Copyright 2012 Bamboo Forest Publishing.
All rights reserved

Next up, Craig H. writes in with a Universal Orlando-related question:

Hi Jim


First of all, I’m a huge fan of the podcasts you do with Len Testa.


As for my Why For, why for did Universal sell off most of its land before the days of Comcast? From what I understand, there was a rumor that Universal was interested in 4 gates in Florida but the plan ultimately fell through and they sold the land. I hope you can answer this!


Merry Christmas and Happy New Year!

Dear Craig H,

Yeah, what Universal Orlando had in the works for those 2000-acres that it acquired from Lockheed Martin back in September 1998 really was pretty impressive. We’re talking (at full build-out, mind you) two brand-new theme parks, seven or eight hotels, yet another Universal CityWalk-like nighttime entertainment district. And because this $3 billion project was to have been built right across the way from the Orange County Convention Center, Universal’s thinking was that … Well, given the sheer convenience of this state-of-the-art entertainment complex, the hundreds of thousands of people who annually attend events at the OCCC would have had no choice but to walk across the street and then sample what Universal was offering.

The green space out behind the South Concourse of the Orange County Convention
Center is some of the Lockheed Martin property that Universal Orlando planned on
turning into a new entertainment complex.

The only problem with the proposed site of this Universal Orlando expansion project is that — between 1958 and 1996 — this was where Lockheed Martin used to test its Copperhead, Hellfire and Pershing missiles. Which meant that this site was littered with decades of missile debris & toxic waste. And all of that hazardous material would first have to be cleaned up & hauled away before Universal could then get started on building its new multi-billion entertainment venue at what had once been known as Lockheed Martin’s Sand Lake Road Complex.

Now what was kind of interesting about this clean-up effort was that Universal & Lockheed Martin partnered on the project. With Universal initially underwriting the costs of this rather pricey onsite work by selling off select pieces of the Sand Lake Road Complex. Take — for example — the 230-acre chunk that Universal sold off to Orange County in October 1998 for $65 million. Which then allowed the county to go forward with its planned $748 million expansion of the Orange County Convention Center.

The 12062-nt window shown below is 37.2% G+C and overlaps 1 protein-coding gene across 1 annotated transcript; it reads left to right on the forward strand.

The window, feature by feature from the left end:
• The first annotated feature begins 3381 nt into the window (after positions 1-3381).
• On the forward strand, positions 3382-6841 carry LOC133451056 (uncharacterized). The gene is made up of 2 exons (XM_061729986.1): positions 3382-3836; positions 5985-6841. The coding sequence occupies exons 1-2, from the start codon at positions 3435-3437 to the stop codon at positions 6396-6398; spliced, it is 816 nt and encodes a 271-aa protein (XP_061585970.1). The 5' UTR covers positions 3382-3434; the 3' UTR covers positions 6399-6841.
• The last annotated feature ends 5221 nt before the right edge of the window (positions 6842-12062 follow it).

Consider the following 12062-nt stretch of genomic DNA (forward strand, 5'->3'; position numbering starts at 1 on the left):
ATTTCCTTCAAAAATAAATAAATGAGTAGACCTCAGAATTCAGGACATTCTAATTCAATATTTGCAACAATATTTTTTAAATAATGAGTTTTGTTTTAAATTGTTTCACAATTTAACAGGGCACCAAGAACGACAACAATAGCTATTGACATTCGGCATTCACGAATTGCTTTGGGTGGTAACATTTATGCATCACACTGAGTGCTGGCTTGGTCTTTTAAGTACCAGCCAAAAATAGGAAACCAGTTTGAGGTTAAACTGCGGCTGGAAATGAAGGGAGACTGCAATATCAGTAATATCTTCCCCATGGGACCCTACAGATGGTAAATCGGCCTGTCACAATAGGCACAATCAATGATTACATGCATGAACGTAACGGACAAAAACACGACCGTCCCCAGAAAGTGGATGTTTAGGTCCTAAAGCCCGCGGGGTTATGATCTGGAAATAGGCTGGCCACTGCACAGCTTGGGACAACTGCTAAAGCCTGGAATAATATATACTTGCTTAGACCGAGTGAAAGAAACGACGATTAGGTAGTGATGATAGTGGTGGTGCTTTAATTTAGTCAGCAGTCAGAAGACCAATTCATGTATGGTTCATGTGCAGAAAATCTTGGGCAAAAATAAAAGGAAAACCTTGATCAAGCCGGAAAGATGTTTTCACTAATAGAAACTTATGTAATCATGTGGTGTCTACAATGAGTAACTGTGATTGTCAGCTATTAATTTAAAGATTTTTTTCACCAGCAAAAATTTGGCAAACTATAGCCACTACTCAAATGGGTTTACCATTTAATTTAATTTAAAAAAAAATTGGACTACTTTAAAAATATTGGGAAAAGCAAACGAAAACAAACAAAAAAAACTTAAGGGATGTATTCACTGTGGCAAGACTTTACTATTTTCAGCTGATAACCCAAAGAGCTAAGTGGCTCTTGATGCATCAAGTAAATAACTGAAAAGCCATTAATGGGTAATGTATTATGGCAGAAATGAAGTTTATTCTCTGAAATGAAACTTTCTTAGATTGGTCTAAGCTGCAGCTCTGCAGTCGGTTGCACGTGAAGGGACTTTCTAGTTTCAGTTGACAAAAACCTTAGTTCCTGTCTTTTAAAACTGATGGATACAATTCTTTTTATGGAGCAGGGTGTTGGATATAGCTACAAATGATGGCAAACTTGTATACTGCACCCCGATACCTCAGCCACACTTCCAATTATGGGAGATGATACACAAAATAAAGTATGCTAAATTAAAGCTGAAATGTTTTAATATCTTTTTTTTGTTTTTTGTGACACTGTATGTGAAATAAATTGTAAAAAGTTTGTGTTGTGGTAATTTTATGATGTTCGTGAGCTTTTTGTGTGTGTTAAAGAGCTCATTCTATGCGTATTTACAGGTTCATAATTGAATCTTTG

And while the Environmental Protection Agency eventually recognized
Universal & Lockheed Martin
for the innovative way that they had worked with
State, Federal and local agencies to streamline the hazardous waste clean-up
process, in the end, the costs of these on-site clean-up efforts really began to mount.

Take — for example — the $4 million that these two companies had to spend to clear toxic metals & industrial solvents out of the landfill at Site 5. Given that six such sites had been identified on the Sand Land Road Complex property .. Well, that then put the initial clean-up cost estimates for this project at $24 million. And then when you factored in the amount of time necessary to complete a hazardous waste clean-up project of this size, it would have taken at least until 2004 before Universal could even begin construction of this massive entertainment complex.

Make no mistake. Universal Creative really, really believed in this expansion project. To the point — according to the plans that the Company filed with Orange County — Universal eventually wanted to build two 18-hole golf courses, 10,000 hotel rooms, 700 time-share units and more than 2 million square feet of retail space on top of Lockheed Martin’s old missile testing range.

Lockheed Martin’s Missiles and Fire Control Center in Orlando, FL.

But then Vivendi, the French media giant who owned Universal Studios at this time, began having serious financial difficulties in 2004. And in an effort to make their corporation look that much more attractive to any would-be merger partners, Vivendi officials began spinning off / selling off any problematic divisions & projects. And even though Universal & Lockheed Martin were already four years & $40 million into their clean-up efforts at this point, the word came down to get the remaining 1,800-acres ready for sale. Which is why this primo piece of property was eventually sold off to Thomas Enterprises, Inc., a Georgia-based developer.

For the folks who worked at Universal Creative (i.e. the people who design all of the rides, shows and attractions for the Universal theme parks), losing the Lockheed Martin property was a real heartbreaker. By that I mean: Universal Creative saw this 1,800-acre site directly across from Orange County Convention Center as a way for the Universal Orlando Resort to finally become seriously competitive with Walt Disney World.

Of course, what’s kind of ironic about this whole situation is that when Universal’s next owner — General Electric — opted to sell off both NBC and Universal Studios theme park division to American cable giant Comcast in December 2009, Universal Creative found itself dealing with a group of executives who were genuinely excited about expanding Universal Orlando’s entertainment offerings. Which is why — over the past three years — we’ve seen an explosion of growth & innovation at that Resort. Everything from the all-new Hi-Def 3D version of The Amazing Adventures of Spider-Man, Universal’s Superstar Parade, the Despicable Me Minion Mayhem ride, the Universal’s Cinematic Spectacular — 100 Years of Movie Memories nighttime show, the Hollywood Drive-In miniature golf course and Transformers – The Ride 3D. Not to mention the 1,800-room Cabana Beach Resort that Universal Orlando will be opening in 2014 as well as USF’s yet-to-officially-be-announced Krustyland expansion & Diagon Alley project.